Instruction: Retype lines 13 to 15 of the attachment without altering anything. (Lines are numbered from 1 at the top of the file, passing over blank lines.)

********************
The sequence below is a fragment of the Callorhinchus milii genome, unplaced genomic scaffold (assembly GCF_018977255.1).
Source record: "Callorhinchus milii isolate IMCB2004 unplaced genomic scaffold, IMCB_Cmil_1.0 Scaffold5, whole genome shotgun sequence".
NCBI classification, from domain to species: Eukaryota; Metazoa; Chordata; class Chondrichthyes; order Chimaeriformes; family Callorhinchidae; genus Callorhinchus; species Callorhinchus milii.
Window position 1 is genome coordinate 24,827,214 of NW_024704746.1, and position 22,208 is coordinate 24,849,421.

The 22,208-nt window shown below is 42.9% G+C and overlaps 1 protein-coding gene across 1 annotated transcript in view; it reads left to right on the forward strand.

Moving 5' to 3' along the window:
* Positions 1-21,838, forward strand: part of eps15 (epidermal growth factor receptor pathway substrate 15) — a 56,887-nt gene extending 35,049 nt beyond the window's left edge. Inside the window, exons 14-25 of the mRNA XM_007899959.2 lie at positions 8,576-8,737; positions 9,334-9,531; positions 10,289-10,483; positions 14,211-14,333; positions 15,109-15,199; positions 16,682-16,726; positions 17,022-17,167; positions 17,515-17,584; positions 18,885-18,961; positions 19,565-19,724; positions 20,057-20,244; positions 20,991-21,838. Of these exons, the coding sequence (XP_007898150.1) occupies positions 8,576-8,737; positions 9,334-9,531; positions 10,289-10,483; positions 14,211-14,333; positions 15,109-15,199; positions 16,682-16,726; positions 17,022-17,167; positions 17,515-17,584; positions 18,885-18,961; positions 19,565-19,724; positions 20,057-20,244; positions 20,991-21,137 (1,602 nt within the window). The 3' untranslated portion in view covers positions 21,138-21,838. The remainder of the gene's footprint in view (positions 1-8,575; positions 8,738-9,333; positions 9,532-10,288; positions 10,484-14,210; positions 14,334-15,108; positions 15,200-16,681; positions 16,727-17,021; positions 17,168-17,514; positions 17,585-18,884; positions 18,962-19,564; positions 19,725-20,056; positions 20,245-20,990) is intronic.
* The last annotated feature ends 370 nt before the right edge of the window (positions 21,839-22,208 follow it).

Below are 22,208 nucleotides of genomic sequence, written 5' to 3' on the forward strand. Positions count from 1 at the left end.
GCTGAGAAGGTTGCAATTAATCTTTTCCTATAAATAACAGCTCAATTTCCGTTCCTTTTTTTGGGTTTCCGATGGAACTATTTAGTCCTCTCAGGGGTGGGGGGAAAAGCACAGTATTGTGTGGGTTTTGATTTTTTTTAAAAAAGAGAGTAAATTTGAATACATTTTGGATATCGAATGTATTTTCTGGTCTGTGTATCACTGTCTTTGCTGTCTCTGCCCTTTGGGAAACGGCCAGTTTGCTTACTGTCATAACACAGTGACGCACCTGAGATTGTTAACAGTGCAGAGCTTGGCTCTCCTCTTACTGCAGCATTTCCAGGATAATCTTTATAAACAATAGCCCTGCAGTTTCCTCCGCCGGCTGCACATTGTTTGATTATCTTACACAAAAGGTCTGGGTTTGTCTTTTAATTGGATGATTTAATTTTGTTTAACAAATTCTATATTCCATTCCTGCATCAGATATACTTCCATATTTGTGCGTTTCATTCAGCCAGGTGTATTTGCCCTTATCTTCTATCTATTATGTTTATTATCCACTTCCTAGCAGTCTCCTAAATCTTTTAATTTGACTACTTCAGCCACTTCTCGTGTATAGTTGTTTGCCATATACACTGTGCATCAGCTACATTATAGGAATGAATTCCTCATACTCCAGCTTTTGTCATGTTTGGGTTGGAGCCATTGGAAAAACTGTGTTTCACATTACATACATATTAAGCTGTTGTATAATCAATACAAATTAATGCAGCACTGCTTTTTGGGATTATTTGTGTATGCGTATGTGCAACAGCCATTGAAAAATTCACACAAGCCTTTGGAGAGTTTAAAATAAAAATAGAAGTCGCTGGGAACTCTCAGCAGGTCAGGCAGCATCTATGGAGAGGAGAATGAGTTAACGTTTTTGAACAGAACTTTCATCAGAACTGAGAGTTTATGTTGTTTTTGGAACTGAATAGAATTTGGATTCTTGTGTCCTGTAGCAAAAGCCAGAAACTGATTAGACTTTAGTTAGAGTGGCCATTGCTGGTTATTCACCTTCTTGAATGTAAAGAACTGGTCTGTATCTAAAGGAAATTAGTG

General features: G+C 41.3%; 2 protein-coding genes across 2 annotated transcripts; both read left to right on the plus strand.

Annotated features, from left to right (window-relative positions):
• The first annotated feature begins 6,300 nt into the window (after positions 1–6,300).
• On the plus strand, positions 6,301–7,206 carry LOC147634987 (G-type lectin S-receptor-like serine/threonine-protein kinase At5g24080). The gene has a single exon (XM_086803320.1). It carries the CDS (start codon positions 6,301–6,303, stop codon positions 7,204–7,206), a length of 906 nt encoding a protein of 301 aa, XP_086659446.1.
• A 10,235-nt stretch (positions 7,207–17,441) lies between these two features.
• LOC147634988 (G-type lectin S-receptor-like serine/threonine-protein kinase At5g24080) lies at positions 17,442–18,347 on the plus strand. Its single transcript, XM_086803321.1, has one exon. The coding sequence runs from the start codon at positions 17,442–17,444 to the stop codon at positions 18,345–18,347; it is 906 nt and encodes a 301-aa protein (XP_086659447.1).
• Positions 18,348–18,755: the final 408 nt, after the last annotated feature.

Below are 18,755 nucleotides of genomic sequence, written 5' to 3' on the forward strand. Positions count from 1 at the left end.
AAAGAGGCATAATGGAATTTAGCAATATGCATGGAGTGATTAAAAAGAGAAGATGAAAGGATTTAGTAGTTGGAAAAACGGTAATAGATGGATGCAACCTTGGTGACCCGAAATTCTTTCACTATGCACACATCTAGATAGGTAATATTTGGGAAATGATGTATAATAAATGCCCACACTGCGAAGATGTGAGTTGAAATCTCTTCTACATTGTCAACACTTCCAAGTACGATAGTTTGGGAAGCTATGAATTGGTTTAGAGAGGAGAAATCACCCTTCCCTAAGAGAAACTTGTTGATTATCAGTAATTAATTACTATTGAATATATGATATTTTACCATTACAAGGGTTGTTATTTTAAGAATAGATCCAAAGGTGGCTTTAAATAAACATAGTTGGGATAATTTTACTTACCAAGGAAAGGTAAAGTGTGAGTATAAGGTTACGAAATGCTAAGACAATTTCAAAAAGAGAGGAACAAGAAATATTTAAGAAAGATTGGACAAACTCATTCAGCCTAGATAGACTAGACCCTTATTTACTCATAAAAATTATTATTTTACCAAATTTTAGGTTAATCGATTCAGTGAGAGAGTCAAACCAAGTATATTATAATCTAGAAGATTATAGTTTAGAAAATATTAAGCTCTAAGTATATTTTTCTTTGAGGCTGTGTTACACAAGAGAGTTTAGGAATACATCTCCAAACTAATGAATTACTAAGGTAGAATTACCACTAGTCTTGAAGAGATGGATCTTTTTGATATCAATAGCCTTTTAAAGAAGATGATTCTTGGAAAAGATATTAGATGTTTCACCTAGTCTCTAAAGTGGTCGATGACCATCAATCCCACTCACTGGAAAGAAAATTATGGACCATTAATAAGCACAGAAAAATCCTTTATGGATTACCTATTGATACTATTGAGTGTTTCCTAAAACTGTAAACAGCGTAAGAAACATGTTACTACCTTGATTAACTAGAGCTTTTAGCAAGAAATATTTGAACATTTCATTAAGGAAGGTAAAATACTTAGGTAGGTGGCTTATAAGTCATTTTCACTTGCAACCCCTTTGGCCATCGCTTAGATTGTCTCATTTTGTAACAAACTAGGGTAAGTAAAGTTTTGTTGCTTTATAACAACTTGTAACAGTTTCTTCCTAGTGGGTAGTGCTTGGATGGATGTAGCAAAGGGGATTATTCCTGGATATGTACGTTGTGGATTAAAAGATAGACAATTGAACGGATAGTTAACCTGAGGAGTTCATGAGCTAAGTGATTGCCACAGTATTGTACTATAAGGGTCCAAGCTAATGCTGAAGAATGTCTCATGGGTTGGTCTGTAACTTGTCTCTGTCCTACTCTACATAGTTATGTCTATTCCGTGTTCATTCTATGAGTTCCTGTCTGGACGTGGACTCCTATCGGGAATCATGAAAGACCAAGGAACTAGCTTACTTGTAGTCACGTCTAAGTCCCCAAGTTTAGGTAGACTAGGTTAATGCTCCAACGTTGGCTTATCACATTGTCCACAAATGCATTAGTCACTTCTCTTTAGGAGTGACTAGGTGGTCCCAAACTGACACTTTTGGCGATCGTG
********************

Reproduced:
• The first annotated feature begins 6,300 nt into the window (after positions 1–6,300).
• On the plus strand, positions 6,301–7,206 carry LOC147634987 (G-type lectin S-receptor-like serine/threonine-protein kinase At5g24080). The gene has a single exon (XM_086803320.1). It carries the CDS (start codon positions 6,301–6,303, stop codon positions 7,204–7,206), a length of 906 nt encoding a protein of 301 aa, XP_086659446.1.
• A 10,235-nt stretch (positions 7,207–17,441) lies between these two features.